Reviewed: August 30, 2005
Reviewed by: Roger Cox

Publisher
Ignition Entertainment

Developer
Warthog

Released: October 20, 2005
Genre: Action
Players: 1-4
ESRB: Everyone

3
4
2
3
3.0

Supported Features:

  • DS Wireless Link (4 Players)
  • Single Card Play


  • Does anyone remember Animaniacs? Ok, who doesnít, but letís be honest about one thing: this series is old!! Why Ignition decided to make a game out of it I donít have the slightest idea, but itís nice to see them back in action, especially on the Nintendo DS in Animaniacs: Lights, Camera, Action!Ö.or is it?

    Prologue: ďThe Animaniacs are really in for it this time. The crazy crittersí zany and reckless living has cost Warner Bros. one zillion dollars in damages. If the Animaniacs donít want to find themselves locked in the studio water tower for all eternity, theyíd best make up for the film studioís losses. The Animaniacs now stand before their greatest challenge yet: three feature films in one go. If the Animaniacs can make this triple bill, they might just cover what they owe.Ē


    Basically, Animaniacs is a GBA game in a DS disguise, and not a very good one at that. Thereís a story that is similar to the old animated TV series and the most simplistic gameplay to boot right down to the isometric view gameplay. What I mean by simplistic is that you press only two buttons the entire game (one to jump and the other to throw objects) and the touch-screen is used merely to PAUSE the game. The gameplay is so boring that I fell asleep while playing it one evening. Maybe itís the start of school wearing me out, but I seriously doubt it.

    The game plays out like this. The movie director gives you simple objectives (ex: get a blue key, collect film, throw apples at enemies) and itís your job to do them. Each task takes no more than a few minuets to complete and you could fly through the game with ease if it wasnít for the horrible accuracy your character has when throwing objects.

    Youíd figure throwing something and hitting enemies or objects would be easy as pie, but it isnít. In fact, itís rather challenging because you have to properly align your character and be a certain distance away to hit your objective. Itís very frustrating, and if you are too close to something when throwing an object itíll fly right over it.

    Thereís nothing more to say than the gameplay is for people whoíve never played games before. With the bad throwing system in place I wouldnít even want a child to play it because Iím sure it would frustrate them to death not being able to hit the enemies. The overall controls donít feel right either mainly because this is an action adventure game that uses a traditional RPG viewpoint.

    This game canít even save your progress like every modern cartridge based game. Instead, you have to use the ancient form known throughout the world as the Password saving system. Yep - passwords on the DS. I'm pretty sure that's one of the signs of the Apocolypse.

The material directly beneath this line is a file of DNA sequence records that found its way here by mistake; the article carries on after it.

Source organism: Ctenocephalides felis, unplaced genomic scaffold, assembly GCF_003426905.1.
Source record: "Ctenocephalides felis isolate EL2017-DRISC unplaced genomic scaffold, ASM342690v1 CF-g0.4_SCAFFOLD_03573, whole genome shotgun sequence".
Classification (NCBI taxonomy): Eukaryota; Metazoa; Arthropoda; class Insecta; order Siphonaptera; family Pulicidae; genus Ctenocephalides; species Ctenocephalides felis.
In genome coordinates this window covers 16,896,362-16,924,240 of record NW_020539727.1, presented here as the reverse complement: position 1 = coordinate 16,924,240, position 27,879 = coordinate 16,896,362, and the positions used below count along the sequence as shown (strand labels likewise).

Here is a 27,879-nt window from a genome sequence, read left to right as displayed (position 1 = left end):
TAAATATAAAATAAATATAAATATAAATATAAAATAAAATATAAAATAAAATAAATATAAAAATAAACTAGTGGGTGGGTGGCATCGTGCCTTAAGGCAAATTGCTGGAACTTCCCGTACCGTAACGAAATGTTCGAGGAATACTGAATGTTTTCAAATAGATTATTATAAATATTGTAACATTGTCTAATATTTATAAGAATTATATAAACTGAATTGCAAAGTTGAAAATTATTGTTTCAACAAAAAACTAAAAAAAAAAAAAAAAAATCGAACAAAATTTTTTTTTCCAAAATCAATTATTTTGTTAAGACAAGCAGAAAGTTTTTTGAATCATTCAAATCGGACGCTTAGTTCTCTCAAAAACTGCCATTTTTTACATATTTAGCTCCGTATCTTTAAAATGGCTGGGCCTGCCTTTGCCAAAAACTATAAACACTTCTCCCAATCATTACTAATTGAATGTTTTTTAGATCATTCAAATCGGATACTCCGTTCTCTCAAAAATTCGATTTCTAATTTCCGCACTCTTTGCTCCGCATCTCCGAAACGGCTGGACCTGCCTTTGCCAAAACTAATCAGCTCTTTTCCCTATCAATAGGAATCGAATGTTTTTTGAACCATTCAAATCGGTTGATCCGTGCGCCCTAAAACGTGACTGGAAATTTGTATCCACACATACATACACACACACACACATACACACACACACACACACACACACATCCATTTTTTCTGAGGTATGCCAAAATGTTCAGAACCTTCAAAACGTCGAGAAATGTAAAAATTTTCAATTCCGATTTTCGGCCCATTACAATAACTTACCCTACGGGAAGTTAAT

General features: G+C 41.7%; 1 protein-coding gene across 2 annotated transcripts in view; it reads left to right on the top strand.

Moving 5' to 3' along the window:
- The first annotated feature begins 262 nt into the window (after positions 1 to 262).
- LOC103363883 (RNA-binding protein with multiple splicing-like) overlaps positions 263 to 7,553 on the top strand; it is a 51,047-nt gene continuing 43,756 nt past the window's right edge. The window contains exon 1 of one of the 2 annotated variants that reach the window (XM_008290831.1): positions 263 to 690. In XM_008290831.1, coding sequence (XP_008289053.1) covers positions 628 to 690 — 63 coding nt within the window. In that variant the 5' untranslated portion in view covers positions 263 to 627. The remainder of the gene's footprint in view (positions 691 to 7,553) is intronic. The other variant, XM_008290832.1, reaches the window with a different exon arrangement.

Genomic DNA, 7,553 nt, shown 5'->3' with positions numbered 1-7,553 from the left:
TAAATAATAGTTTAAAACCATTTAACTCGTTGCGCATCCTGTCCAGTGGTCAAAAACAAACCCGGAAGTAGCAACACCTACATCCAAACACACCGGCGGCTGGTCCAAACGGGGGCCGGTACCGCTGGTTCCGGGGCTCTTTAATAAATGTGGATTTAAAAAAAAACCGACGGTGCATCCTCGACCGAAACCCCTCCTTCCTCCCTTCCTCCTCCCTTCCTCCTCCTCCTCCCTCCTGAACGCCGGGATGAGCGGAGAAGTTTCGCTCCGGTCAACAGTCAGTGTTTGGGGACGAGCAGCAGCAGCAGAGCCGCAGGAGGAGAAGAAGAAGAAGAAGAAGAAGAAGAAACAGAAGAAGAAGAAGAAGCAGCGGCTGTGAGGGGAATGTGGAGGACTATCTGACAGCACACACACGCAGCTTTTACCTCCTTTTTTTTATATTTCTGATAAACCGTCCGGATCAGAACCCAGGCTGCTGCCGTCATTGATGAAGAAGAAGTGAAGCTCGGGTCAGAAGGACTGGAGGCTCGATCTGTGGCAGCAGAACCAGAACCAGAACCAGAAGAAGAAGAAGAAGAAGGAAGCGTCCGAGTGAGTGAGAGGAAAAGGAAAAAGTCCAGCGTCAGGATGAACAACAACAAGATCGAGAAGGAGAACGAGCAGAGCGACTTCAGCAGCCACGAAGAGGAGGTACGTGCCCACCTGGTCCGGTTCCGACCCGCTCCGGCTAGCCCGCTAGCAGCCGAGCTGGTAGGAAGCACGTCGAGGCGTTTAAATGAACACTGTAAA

For those of you who might be unfamiliar with this, back in the early days of the original Nintendo system (NES), games without internal batteries to save files would use passwords. After you finished a stage or level youíd be given a password so you could access that point of the game in case you wanted to take a break. I hadnít seen this used for at least 8 years with the exception of a few budget GBA games a few years ago. It's antiquated by GBA standards and I canít believe a Nintendo DS game would even ship with a password based saving system!


    There isnít a lot to say about graphics except they are Game Boy Advance caliber, and Iím not talking amazing GBA quality either. These are your average, everyday, run of the mill graphics first-gen graphics, certainly unworthy of being displayed on a DS screen. The isometric view tries to give the game a 3D feel, but itís nothing special. The graphics are colorfulÖIíll give them that. but it's not enough to save this game.


    How annoying does sound get when itís extremely limited? Very! To give you an idea, every time you pick up a piece of fruit or a key to unlock a door the sound effect is the same "cha-ching" (it sounds like you hit the jackpot). Not only that, but the in-game music bleeds through the cut-scenes (which shouldnít be called cut-scenes).

    The background music is just as bad with its quick tempo and extremely short melody. It repeats over and over again to the point of insanity. If the gameplay mechanics donít drive you nuts, the soundtrack definitely will.


    The single player game is the same old thing through 15 varied levels that span 3 different genres (horror, sci-fi, and pirate adventure). Each level looks different than the last, but the gameplay remains the same: collecting items, hitting enemies, and navigating your way through the level. Each level is short and will take no time to complete unless the poor controls end up giving you problems.

    The multiplayer isnít all that great either. Sure it features single cartridge download play for 1-4 players, but it lacks depth and creativity. Basically itís a wireless game of keep-away and whoever holds on to the crown the longest wins. However, there is a twist: you can find objects to throw at the person holding the crown in order to make them loose it. But the easier method is to just tag them.


    Anyone older than 3 that picks this game up for themselves should really have their head examined. The reason is simple: Animaniacs is a childís game through and through, but the gameplay is way too frustrating for the intended audience. The gameplay, sound, and story couldnít get any more basic than this. Steer clear of this title at all costs because itíll bore you to death in 30 minutes or less, guaranteed.